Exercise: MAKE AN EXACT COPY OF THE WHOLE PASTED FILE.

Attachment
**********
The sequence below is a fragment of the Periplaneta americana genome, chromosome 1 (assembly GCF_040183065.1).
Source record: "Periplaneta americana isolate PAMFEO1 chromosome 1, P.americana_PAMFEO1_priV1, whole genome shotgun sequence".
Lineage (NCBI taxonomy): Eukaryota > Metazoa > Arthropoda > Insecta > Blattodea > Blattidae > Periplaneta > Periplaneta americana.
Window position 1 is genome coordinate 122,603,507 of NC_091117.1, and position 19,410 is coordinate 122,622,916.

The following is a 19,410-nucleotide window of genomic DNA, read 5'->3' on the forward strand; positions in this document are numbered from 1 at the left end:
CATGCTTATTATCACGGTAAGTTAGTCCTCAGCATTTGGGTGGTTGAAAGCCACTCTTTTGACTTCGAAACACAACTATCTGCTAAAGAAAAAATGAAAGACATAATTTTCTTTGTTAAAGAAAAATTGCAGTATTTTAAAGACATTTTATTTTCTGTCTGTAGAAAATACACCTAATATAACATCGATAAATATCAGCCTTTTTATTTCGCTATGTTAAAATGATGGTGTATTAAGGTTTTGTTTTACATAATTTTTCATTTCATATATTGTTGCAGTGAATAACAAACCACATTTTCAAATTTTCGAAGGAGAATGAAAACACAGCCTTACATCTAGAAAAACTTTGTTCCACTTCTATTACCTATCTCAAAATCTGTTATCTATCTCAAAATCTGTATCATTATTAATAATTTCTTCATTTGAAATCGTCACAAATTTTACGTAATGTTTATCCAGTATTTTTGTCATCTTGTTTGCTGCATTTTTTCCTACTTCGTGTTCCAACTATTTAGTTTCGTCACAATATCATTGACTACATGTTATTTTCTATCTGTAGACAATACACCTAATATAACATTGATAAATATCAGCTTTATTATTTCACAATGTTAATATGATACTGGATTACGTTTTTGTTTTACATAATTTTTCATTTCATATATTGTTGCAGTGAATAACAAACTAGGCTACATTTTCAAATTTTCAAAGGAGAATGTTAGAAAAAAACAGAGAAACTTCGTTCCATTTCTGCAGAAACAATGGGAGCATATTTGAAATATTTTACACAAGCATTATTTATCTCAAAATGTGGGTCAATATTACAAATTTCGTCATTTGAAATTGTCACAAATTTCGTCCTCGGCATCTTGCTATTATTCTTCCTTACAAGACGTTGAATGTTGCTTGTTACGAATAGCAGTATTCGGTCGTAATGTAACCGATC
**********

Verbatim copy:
The sequence below is a fragment of the Periplaneta americana genome, chromosome 1 (assembly GCF_040183065.1).
Source record: "Periplaneta americana isolate PAMFEO1 chromosome 1, P.americana_PAMFEO1_priV1, whole genome shotgun sequence".
Lineage (NCBI taxonomy): Eukaryota > Metazoa > Arthropoda > Insecta > Blattodea > Blattidae > Periplaneta > Periplaneta americana.
Window position 1 is genome coordinate 122,603,507 of NC_091117.1, and position 19,410 is coordinate 122,622,916.

The following is a 19,410-nucleotide window of genomic DNA, read 5'->3' on the forward strand; positions in this document are numbered from 1 at the left end:
CATGCTTATTATCACGGTAAGTTAGTCCTCAGCATTTGGGTGGTTGAAAGCCACTCTTTTGACTTCGAAACACAACTATCTGCTAAAGAAAAAATGAAAGACATAATTTTCTTTGTTAAAGAAAAATTGCAGTATTTTAAAGACATTTTATTTTCTGTCTGTAGAAAATACACCTAATATAACATCGATAAATATCAGCCTTTTTATTTCGCTATGTTAAAATGATGGTGTATTAAGGTTTTGTTTTACATAATTTTTCATTTCATATATTGTTGCAGTGAATAACAAACCACATTTTCAAATTTTCGAAGGAGAATGAAAACACAGCCTTACATCTAGAAAAACTTTGTTCCACTTCTATTACCTATCTCAAAATCTGTTATCTATCTCAAAATCTGTATCATTATTAATAATTTCTTCATTTGAAATCGTCACAAATTTTACGTAATGTTTATCCAGTATTTTTGTCATCTTGTTTGCTGCATTTTTTCCTACTTCGTGTTCCAACTATTTAGTTTCGTCACAATATCATTGACTACATGTTATTTTCTATCTGTAGACAATACACCTAATATAACATTGATAAATATCAGCTTTATTATTTCACAATGTTAATATGATACTGGATTACGTTTTTGTTTTACATAATTTTTCATTTCATATATTGTTGCAGTGAATAACAAACTAGGCTACATTTTCAAATTTTCAAAGGAGAATGTTAGAAAAAAACAGAGAAACTTCGTTCCATTTCTGCAGAAACAATGGGAGCATATTTGAAATATTTTACACAAGCATTATTTATCTCAAAATGTGGGTCAATATTACAAATTTCGTCATTTGAAATTGTCACAAATTTCGTCCTCGGCATCTTGCTATTATTCTTCCTTACAAGACGTTGAATGTTGCTTGTTACGAATAGCAGTATTCGGTCGTAATGTAACCGATC